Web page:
When I was given The Complete Indian Instant Pot Cookbook as a gift for Christmas, I read it like a novel. Wth beautiful pictures and easy steps it was a comprehensible and fast read. It reminded me of my childhood in the 1980’s and 90’s in India when there were endless TV and print ads about the pressure cooker. The pressure cooker really was an object of liberation for Indian women, they could now have some time to themselves (imagine that!) and still not skimp on making a perfect indian meal for their families. The whistling trails of the pressure cooker followed every child in any Indian household with the promise of an instant snack.

This book offers 130 traditional and modern recipes. Even though I had been an Instant Pot user before I was truly surprised by the creative things that one can do with this pot in terms of Indian cooking. The book is neatly divided into sections like Yogurt and Cheese, Pickles and Chutneys, Snacks and Chaats, Soups, Vegetables, Porridge and Rice,  Biryanis, Lentils and Pulses, Meats, Breads and Desserts. It offers a diverse range of dishes to cook, whether you are a beginner or an advanced cook, new or old to Indian cooking. The real surprises for me were paneer, yogurt, lassis, cheesecakes, ras malai, roasted meats and many more unexpected items. The modern element involves some twists on traditional dishes like Matar Feta instead of Matar Paneer, using Chipotle Chilies in the Butter Chicken or making a Ginger Lime Cheesecake. 

Chandra Ram’s warm introduction about her own half Indian and half Irish upbringing is very relatable. I found much pleasure in reading vignettes from her childhood trips to India where she ate peanut butter sandwiches to avoid the confusing  and overwhelming flavors of Indian food. Her mismatch of a childhood reflects the state of many Indian American experiences imbedded with the love of Indian food and its pursuit to perfection.

A word of caution I would have for users of this book would be to understand the Instant Pot before attempting to use this book. Ram has a section in the beginning where she explains the functions of the pot such as the saute feature, releasing the pressure naturally and/or not naturally and the manual setting. Just like the pressure cooker, understanding the mechanism of the machine really helps to make sure your food is not overcooked or too watery. So don’t skip that section, because no one likes an overcooked Butter Chicken!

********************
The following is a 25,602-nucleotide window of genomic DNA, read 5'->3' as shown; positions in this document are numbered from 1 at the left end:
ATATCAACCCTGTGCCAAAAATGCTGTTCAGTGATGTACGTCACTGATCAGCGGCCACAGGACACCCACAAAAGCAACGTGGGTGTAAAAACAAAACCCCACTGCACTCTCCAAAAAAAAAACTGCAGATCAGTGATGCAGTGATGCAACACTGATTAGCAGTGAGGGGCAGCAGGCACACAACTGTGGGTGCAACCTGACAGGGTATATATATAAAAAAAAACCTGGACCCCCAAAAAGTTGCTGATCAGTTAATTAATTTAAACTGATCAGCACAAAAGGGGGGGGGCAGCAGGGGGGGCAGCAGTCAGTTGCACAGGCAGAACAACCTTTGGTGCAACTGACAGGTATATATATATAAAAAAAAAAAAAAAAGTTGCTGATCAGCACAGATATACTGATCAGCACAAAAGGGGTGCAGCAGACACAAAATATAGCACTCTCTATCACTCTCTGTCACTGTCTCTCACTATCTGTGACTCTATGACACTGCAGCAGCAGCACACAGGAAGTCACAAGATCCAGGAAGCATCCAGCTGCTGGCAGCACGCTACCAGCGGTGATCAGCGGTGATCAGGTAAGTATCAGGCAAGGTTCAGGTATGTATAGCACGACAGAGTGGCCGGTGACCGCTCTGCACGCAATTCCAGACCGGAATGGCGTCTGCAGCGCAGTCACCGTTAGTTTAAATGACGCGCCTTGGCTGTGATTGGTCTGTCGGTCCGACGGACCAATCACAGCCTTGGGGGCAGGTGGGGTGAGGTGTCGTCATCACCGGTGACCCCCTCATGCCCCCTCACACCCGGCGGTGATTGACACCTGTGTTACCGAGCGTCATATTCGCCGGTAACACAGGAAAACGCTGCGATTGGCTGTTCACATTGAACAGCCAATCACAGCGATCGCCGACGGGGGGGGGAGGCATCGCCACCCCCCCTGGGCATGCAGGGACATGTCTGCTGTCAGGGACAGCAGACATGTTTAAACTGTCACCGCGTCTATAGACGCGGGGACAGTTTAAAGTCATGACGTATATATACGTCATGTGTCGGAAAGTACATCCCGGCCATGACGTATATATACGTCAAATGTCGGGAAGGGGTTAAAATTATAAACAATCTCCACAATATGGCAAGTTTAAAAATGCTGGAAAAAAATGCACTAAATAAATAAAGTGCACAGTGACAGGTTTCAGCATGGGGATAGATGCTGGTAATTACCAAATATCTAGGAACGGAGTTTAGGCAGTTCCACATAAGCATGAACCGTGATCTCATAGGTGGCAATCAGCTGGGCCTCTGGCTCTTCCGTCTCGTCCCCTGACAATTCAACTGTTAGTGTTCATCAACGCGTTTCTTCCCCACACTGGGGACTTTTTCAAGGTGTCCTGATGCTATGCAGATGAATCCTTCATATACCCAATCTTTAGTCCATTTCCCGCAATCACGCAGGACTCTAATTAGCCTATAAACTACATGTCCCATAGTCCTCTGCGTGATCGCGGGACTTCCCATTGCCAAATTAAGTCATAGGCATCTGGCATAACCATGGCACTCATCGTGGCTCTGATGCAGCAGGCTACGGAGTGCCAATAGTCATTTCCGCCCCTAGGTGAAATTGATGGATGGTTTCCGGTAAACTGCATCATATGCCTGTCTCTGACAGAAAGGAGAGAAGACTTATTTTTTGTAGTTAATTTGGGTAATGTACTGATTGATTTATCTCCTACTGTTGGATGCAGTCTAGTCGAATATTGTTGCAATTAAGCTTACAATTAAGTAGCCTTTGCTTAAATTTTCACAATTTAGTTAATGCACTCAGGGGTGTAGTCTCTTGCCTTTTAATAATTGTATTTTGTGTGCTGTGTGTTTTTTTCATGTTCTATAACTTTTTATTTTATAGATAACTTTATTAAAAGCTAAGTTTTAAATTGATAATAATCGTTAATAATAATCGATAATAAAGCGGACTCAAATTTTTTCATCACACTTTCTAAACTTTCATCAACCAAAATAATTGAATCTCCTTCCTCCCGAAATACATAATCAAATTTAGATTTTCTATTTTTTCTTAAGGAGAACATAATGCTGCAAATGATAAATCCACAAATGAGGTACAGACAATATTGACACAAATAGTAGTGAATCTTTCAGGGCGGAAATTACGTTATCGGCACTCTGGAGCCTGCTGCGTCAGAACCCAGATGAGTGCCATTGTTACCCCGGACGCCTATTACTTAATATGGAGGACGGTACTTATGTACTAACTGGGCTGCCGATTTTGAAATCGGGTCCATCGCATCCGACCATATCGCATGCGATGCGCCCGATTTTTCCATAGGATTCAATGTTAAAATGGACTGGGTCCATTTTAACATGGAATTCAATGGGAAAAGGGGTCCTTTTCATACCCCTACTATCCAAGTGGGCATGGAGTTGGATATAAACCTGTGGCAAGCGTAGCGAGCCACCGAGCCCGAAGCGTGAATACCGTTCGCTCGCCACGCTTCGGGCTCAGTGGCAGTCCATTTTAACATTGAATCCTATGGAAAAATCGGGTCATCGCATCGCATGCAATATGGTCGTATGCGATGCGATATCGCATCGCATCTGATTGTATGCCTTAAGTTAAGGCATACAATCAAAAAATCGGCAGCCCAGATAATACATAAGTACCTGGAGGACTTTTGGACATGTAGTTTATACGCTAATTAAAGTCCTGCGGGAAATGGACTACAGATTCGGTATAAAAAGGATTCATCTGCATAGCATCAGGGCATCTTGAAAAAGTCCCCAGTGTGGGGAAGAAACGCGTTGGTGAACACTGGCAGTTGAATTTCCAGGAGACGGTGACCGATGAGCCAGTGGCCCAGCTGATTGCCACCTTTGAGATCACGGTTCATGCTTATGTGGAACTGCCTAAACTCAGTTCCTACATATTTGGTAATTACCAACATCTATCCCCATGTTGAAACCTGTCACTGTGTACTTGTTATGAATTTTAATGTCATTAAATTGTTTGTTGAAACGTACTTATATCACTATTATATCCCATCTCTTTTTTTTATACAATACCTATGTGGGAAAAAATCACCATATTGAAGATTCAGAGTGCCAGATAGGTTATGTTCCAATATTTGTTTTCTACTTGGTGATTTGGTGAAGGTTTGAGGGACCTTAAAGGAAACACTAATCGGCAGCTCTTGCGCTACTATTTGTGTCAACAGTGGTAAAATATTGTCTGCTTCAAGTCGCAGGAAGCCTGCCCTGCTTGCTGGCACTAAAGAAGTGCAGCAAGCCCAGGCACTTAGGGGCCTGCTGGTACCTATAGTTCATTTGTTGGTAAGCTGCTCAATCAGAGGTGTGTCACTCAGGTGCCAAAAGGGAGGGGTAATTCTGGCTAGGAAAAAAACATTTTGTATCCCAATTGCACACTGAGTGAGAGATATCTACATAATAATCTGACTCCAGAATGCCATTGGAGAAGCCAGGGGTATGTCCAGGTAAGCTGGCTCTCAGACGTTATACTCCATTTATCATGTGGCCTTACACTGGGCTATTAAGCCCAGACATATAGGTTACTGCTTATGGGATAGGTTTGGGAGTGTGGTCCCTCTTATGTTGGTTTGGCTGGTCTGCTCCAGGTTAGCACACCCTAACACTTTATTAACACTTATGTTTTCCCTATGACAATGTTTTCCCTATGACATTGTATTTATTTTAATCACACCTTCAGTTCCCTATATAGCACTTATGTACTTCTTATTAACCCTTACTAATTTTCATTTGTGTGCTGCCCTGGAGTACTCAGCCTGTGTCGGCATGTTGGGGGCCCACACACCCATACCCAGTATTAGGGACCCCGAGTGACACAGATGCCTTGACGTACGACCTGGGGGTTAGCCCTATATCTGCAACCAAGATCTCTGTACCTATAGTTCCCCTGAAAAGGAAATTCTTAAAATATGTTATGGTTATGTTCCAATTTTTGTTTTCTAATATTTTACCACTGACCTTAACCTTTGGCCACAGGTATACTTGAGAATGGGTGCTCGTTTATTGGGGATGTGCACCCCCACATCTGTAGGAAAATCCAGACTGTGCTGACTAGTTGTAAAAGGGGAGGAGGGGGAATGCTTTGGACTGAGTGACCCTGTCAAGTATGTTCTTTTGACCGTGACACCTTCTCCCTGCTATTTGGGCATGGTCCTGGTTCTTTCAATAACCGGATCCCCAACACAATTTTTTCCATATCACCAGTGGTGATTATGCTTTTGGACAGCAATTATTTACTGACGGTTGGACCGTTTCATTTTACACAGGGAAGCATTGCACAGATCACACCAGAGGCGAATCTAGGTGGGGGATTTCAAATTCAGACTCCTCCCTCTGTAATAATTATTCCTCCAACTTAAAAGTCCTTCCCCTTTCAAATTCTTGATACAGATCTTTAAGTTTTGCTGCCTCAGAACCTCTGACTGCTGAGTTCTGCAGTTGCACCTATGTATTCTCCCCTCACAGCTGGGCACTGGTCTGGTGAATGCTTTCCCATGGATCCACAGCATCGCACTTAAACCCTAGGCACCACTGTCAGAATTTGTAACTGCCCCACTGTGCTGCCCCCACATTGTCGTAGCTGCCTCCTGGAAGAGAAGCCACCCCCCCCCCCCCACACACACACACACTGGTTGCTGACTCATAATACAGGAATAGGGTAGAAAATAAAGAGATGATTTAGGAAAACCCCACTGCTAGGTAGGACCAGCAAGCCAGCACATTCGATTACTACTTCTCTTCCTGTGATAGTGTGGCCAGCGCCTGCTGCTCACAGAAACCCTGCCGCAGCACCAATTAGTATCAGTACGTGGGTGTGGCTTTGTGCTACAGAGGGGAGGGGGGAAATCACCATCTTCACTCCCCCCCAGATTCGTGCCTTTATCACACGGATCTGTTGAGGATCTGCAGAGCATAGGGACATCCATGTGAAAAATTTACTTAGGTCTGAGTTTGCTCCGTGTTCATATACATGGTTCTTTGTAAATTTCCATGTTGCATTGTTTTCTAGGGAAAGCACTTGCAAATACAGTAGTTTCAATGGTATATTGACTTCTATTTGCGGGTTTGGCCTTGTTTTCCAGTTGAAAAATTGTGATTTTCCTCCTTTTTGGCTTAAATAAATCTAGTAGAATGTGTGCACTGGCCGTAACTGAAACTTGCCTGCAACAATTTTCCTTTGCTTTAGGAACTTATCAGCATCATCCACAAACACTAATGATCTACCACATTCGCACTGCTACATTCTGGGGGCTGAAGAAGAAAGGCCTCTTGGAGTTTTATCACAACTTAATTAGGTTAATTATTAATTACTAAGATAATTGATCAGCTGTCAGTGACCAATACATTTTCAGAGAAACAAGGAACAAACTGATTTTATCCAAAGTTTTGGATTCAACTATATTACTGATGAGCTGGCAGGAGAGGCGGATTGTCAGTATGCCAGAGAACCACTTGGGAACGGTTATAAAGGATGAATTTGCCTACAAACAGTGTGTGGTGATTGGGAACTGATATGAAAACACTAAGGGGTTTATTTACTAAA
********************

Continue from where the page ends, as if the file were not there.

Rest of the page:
Preeti Hay is a freelance writer. Her articles have appeared in publications including The Times of India, Yoga International, Khabar Magazine, India Currents and anthologies of poetry and fiction.

The Complete Indian Instant Pot Cookbook: 130 Traditional and Modern Recipes: By Chandra Ram. Robert Rose Publishing. 288 pages.

Chandra Ram image by Geoffrey Smith.

The Arrangement of Love

While talking to a friend in distress over dating dilemmas, I confessed that if life had not taken the drastic turn that it did for me, I would have perhaps resorted to the age old comfort of an arranged marriage. I could clearly see her disbelief as she jumped out of her chair, because my story was a wildly adventurous one of moving across the globe for an interracial love affair that evolved into marriage. But like everyone else, I have thought a lot about the what ifs of life. “How could you say that? How could you ever let someone else be liaison between you and your soul mate?” she gasped. “Well,” I said, “Isn’t that what dating websites do?”

I remember when dating websites like shaadi.com first showed up in India. They were a joke. I heard lots of aunties and uncles smirking at the prospect of a computer medium finding a right match. And yet I was interested to follow its development as a phenomenon in modern India.

A person enters their own information and what he or she would like in a partner. Issues like social status, money, looks, expectations and family values definitely play a role in the selection. A search engine acts much like an old, pan chewing, all knowing match making matriarch and produces options for consideration. Isn’t this what the idea of arranged marriage is?